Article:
From scriptwriting, to lighting, to stage design, costume-making and acting, Charlotte Stafrace has embarked on an ambitious project to introduce schoolchildren to not just the world of theatre, but how to work as a team and to see a project through from start to finish.
Putting up a production at school most often entails learning lines and practising before the big performance day. But for a group of teenage San Andrea students their production next May is seeing them devise their own story and be involved in all the workings of putting up a theatre production.
The production, This Is Me, will be the result of drama sessions currently being offered by actress Charlotte Stafrace and her team. The sessions cover all aspects of putting up a production, from building a story, to writing a text, acting in it, and seeing it through the different states up to performance in a theatre, and have been running since last October.
Stafrace believes in the importance of drama as a subject and approached a school she knows, San Andrea, L-Imselliet, Mġarr. She wanted to explore the possibility of giving the small group of students already taking drama as part of their International General Certificate of Secondary Education (IGCSE) a practical and full blown experience in the world of performance.
“Very often,” she says, “it is the parents who influence the choice of subjects and whether future opportunities can be linked.”
In order to explore all the different aspects of theatre, Stafrace, the resident practitioner and coordinator of the project, has invited various practitioners to conduct workshops. For most of the students this is the first time they are learning about all the different stages of a play... from concept to rehearsal and performance.
“They have learnt about the stories that can be created which are then translated into a script, how to create different characters, how to make them move, think and feel,” says Stafrace.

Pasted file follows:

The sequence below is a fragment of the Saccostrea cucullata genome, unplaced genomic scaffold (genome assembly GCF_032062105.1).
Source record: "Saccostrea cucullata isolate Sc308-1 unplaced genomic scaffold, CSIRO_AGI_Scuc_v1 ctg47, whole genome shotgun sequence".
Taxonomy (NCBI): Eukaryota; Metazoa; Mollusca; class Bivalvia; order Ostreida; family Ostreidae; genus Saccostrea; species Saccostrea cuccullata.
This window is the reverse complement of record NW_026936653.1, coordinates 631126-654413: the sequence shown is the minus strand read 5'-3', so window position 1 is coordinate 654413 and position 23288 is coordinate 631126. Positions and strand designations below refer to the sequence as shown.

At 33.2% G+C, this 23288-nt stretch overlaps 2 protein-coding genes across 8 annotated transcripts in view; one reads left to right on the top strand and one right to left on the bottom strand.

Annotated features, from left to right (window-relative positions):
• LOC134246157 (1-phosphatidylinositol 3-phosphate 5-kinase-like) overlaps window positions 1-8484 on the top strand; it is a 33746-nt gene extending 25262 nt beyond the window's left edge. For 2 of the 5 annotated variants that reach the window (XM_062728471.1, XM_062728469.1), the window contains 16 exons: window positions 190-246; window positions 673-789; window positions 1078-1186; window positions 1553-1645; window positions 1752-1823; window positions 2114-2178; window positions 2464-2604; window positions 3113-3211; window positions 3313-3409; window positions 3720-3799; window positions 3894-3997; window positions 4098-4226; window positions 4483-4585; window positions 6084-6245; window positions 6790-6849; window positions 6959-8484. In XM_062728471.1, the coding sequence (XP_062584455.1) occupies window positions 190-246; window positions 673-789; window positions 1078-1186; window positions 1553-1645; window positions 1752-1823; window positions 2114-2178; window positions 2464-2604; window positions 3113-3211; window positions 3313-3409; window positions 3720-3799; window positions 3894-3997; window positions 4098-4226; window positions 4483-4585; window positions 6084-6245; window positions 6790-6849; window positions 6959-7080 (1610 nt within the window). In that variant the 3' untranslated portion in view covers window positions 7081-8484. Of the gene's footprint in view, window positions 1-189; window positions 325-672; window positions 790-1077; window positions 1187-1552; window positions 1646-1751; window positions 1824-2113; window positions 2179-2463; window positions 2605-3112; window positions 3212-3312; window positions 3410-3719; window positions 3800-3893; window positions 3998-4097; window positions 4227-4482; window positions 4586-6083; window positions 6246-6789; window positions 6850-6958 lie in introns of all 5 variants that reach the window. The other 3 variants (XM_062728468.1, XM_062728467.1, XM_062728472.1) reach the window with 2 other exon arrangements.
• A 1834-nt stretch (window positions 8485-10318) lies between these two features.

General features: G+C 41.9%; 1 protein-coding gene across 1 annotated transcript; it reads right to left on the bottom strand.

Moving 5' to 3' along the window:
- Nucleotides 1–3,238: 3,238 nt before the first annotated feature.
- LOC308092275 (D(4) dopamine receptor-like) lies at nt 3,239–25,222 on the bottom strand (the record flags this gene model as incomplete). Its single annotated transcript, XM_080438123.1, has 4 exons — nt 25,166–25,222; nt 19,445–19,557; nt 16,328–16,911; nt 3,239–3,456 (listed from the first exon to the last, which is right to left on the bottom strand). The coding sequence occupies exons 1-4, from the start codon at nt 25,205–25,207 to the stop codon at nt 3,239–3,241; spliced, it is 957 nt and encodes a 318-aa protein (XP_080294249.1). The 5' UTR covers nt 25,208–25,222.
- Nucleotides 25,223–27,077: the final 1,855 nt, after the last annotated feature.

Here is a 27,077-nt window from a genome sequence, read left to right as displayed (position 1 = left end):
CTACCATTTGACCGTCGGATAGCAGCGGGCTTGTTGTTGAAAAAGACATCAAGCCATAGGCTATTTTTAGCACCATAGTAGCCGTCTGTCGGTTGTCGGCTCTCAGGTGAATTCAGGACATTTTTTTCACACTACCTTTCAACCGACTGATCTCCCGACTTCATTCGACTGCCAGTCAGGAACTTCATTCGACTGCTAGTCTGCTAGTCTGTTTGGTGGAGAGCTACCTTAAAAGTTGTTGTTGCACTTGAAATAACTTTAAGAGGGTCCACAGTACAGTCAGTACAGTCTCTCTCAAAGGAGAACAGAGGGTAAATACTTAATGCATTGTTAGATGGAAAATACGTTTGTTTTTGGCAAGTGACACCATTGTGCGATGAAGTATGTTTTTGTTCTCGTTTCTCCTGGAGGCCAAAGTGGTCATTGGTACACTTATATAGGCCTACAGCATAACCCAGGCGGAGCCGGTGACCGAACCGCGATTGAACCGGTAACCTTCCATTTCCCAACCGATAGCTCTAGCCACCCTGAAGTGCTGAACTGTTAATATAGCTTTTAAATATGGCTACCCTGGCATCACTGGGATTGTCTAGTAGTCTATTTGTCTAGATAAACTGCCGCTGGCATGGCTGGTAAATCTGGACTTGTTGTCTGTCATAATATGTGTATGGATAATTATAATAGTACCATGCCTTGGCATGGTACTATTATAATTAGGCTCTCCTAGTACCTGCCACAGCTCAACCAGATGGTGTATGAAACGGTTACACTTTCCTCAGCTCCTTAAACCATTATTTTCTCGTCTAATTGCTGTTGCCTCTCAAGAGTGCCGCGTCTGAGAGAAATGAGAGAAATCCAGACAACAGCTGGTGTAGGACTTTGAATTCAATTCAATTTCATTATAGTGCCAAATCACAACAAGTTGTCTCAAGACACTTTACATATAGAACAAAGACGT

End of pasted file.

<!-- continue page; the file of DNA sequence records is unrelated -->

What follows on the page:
This is a collective piece based on youth themes the students wanted to explore: bullying, peer pressure and body issues are some of them. Through this pro-ject they are learning how to work both individually through monologues in their script as well as be part of a team.
The students, aged 13 to 15, have been fortunate to have expert advice from some of the best people in theatre today. Tutors have included Sandra Mifsud (movement), Paul Portelli (script), David Micallef (backstage) and Chris Gatt (lights).
They are also learning about skills required for backstage and how to light a production. Together with their San Andrea drama teacher, Lesley Nixon, they have also included field trips to see how a production works in a theatre.
The students meet after school once a week, for an hour, but the project has allowed them to attend two sessions per week because the second lesson is funded by Kreattiv (a government fund available for creative school projects).
Speaking about the teenagers’ reactions, Stafrace says that “initially students were reticent and a little self-conscious in practical sessions, but gradually they have become much more adventurous and assertive in their opinions and input to the work in progress”.
They have a greater understanding of group dynamics and of how each discipline fits together to make a whole production.
“It is evident that each student has different strengths and areas for development, but the group are becoming even more mutually supportive and recognise for themselves how their skills can be best utilised by working together,” says Stafrace.
The project grows from week to week. Stafrace has seen a change in the students. From shy and reserved participants, they are now becoming more comfortable and open to all the demands the project entails. There is a growth in focus and enthusiasm. According to their drama teacher, these group of students are even putting their ‘break time’ into rehearsals and helping each other learn.
Learning drama has manifold benefits. Through this project, students are obtaining a new set of skills and obtaining an insight into how to become confident and expressive youths, what is required in order to become a speaker, play a character or indeed deliver a presentation in a confident voice.
“They could even learn how to channel their energies into their own future projects as well as the discipline required in order to deliver both as an individual or in a team,” says Stafrace.
They are being shown in a practical way about the different ways one can become involved in doing theatre and advised about the various employment opportunities in a cultural framework.
These workshops are being translated into a full production, This Is Me, which will be performed at the Salesian Theatre in Sliema in May.
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